Simon

Professors Baggio and Simon in the WSJ

Professors Michele Baggio and David Simon and co-author Alberto Chong have had the research in their work “Sex, Drugs, and Baby Booms: Can Behavior Overcome Biology?” featured in a recent piece in the Wall Street Journal:

https://blogs.wsj.com/economics/2018/11/15/medical-marijuana-legalization-leads-to-baby-boomlet-paper-says/

David Simon and Mark McInerney Publish in Health Affairs

Professor David Simon and PhD student Mark McInerney have published “The Earned Income Tax Credit, Poverty, And Health” with co-author Sarah Goodell.

In the article, they “consider the small but growing body of studies showing that the Earned Income Tax Credit, the largest needs tested antipoverty cash assistance program in the US, improves health, particularly for single mothers and children.” https://www.healthaffairs.org/do/10.1377/hblog20181003.999839/full/

The article, in Health Affairs’ ongoing series of Health Policy Briefs, is online at:

https://www.healthaffairs.org/do/10.1377/hpb20180817.769687/full/

David Simon, Mark McInerney and Sarah Goodell
“The Earned Income Tax Credit, Poverty, And Health, ” Health Affairs Health Policy Brief, October 4, 2018. DOI: 10.1377/hpb20180817.769687

Professor David Simon Receives AEJ Best Paper Award

The 2018 American Economic Journal Best Paper Award for AEJ: Economic Policy has been awarded to Professor David Simon and co-authors for their paper  “Income, the Earned Income Tax Credit, and Infant Health

AEJ: Economic Policy 

In “Income, the Earned Income Tax Credit, and Infant Health,” authors Hilary HoynesDoug Miller, and David Simon evaluate the impact of the Earned Income Tax Credit on infant health outcomes. The EITC provides a tax credit to lower income working families, and the authors demonstrate that it increases average birth weights and decreases the incidence of low birth weights — especially among the newborns of African American mothers. The authors argue that the health benefits of nonhealth programs, such as the EITC, should be taken into account when discussing the U.S. social safety net. (AEJ: Economic Policy Vol. 7, No. 1, February 2015)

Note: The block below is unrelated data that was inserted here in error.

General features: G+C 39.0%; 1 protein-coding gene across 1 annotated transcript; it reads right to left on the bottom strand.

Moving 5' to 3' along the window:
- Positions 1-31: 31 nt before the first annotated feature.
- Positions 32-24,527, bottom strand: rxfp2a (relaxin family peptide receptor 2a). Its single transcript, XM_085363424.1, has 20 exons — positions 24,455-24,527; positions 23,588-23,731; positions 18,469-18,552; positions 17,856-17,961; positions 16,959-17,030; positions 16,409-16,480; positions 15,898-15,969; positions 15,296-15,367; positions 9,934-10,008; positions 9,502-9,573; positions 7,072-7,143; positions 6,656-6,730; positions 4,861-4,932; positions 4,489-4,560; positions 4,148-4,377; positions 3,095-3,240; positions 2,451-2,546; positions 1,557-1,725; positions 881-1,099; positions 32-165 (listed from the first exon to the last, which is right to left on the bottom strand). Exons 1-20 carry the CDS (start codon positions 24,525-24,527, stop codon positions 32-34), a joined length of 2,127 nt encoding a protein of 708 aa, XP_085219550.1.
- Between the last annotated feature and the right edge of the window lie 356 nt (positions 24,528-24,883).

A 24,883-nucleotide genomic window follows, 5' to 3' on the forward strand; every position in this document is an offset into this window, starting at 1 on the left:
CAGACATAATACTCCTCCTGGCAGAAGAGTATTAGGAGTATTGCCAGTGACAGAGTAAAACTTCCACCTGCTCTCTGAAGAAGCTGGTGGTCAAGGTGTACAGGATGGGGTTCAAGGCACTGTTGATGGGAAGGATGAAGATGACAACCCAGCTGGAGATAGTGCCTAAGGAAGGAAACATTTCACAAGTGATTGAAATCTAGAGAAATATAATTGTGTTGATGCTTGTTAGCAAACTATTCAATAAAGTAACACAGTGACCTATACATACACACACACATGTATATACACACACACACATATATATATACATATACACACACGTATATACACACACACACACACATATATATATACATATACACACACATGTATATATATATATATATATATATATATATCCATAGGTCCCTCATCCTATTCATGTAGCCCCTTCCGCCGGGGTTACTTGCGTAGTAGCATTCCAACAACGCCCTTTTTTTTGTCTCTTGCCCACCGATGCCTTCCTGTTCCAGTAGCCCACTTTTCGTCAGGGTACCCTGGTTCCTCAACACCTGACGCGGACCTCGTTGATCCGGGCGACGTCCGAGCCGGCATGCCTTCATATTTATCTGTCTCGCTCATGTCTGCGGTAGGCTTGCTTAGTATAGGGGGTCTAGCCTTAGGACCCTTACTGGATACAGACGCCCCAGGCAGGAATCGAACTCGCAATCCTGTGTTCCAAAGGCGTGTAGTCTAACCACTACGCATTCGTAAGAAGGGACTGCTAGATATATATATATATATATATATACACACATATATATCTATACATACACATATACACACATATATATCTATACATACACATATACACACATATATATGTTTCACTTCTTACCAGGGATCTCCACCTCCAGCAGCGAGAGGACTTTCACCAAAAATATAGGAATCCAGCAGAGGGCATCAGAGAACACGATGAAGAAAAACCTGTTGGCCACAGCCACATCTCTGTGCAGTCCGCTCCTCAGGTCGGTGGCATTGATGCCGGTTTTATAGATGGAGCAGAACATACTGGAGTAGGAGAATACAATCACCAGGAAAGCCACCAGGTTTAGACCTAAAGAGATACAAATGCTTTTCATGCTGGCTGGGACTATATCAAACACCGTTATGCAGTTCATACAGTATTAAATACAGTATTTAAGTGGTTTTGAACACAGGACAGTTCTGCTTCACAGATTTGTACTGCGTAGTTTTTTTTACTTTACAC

Two Faculty Members Receive Journal of Human Resources Acceptances in the Same Month

Professor Simon and Professor Furtado both had papers accepted at the Journal of Human Resources in the fall semester.

Professor Simon’s paper, “The Effects of Aggregate and Gender-Specific Labor Demand Shocks on Child Health,” coauthored with Marianne Page and Jessamyn Schaller, considers the relationship between local labor market conditions and child health. The paper shows that local (state level) labor market recessions that primarily affect women increase maternal time spent at home and improve child health, whereas recessions that affect men have the opposite effects. These patterns suggest that both maternal time and family income are important inputs to child health.

Professor Furtado’s paper, “Settling for Academia? H-1B Visas and the Career Choices of International Students in the United States,” coauthored with Catalina Amuedo-Dorantes, examines whether international students respond to U.S. immigration policy when making career decisions. The authors find that international students who require H-1B visas to work in the United States became more likely to pursue careers in academia -a sector not subject to H-1B visa caps- after the H-1B visa cap was lowered in 2004.

The Journal of Human Resources is a leading journal in applied microeconomics. According to the 2016 ISI Journal Citation Reports, the journal has an impact factor of 4.047. The journal’s website reports an acceptance rate of 4 percent.

 

Professor Simon Appointed NBER Research Fellow

Professor David Simon  has been named an affiliate Faculty Research Fellow in the National Bureau of Economic Research (NBER)  Program on Children

http://www.nber.org/people/david_simon

The Program on Children “focuses on economic behavior related to children, child health, and child economic and social well being.” Professor Simon’s research interests include health inequality, policy and health capital accumulation, early life and childhood human capital accumulation, and public policy evaluation.

Professor Simon publishes in the American Economic Journal: Applied Economics

Professor David Simon published his paper “Does Early Life Exposure to Cigarette Smoke Permanently Harm Childhood Welfare?  Evidence from Cigarette Tax Hikes” in the American Economic Journal: Applied Economics.

Professor Simon used restricted use health survey data to link cigarette taxes to cohorts of children. This shows that in-utero exposure to a dollar increase in the state cigarette tax causes a 10% decrease in sick days from school and a 4.7% decrease in having two or more doctor visits.  Jointly these findings support the argument that exposure to cigarette smoke in utero carries significant medium-term costs, and that excise taxes can lead to lasting intergenerational improvements in wellbeing.

UConn Well Represented at Southern Economic Association Meetings

The UConn Economics Department was well represented by faculty and graduate students attending the annual Conference of the Southern Economics Association held in New Orleans at the beginning of the Thanksgiving break. Those in attendance included Jorge Agüero, Ken Couch, David Simon, William Alpert, Matt Ross, Tao Song, Ling Huang, and Oskar Harmon.